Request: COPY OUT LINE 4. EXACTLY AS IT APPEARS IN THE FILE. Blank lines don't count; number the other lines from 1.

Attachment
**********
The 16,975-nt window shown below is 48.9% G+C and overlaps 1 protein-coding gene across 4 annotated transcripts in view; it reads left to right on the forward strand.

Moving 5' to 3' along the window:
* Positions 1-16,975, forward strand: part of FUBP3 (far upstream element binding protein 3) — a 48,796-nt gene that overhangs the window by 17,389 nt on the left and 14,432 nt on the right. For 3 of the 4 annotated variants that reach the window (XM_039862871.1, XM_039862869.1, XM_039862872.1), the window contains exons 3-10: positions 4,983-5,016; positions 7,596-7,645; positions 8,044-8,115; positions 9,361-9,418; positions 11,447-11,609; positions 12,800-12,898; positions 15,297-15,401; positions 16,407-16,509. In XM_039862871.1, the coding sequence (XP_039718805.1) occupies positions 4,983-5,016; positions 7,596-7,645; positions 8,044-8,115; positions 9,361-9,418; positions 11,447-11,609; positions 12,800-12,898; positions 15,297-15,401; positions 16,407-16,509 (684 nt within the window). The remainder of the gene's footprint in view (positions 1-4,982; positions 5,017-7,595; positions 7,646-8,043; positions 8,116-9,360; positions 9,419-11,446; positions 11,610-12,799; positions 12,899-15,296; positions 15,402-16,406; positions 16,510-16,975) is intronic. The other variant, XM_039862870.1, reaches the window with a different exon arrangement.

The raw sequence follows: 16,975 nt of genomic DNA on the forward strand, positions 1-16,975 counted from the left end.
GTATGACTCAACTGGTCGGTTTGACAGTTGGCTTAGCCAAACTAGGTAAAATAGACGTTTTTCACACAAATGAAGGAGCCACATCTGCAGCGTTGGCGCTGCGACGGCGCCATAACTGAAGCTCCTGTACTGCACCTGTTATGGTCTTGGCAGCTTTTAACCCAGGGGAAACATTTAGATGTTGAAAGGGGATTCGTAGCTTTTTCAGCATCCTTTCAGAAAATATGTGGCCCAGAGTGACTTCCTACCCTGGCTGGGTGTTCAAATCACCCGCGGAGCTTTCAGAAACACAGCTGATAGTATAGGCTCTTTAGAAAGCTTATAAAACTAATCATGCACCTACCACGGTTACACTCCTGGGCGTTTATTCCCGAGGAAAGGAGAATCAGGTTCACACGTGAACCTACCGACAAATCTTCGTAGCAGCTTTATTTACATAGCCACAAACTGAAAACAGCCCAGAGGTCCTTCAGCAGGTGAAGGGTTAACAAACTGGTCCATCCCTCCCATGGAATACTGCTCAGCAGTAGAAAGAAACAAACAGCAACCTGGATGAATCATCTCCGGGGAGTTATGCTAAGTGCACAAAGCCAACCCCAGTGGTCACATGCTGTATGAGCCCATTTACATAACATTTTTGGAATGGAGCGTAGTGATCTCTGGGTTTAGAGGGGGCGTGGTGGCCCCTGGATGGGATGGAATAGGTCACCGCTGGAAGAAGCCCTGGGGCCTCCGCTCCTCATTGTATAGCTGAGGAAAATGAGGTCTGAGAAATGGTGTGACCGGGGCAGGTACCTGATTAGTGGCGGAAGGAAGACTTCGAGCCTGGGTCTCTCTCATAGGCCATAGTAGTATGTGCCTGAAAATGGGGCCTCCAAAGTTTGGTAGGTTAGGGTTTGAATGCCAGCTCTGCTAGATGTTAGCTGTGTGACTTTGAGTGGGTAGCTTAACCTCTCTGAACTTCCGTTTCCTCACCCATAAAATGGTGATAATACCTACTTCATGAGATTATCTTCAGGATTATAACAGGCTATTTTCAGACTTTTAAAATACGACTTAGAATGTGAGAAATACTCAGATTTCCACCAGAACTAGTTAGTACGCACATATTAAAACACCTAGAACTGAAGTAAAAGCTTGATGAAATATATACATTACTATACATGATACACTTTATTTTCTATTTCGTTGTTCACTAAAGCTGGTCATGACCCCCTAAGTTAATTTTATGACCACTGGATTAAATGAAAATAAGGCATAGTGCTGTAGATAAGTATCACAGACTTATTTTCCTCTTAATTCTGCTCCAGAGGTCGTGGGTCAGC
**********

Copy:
The raw sequence follows: 16,975 nt of genomic DNA on the forward strand, positions 1-16,975 counted from the left end.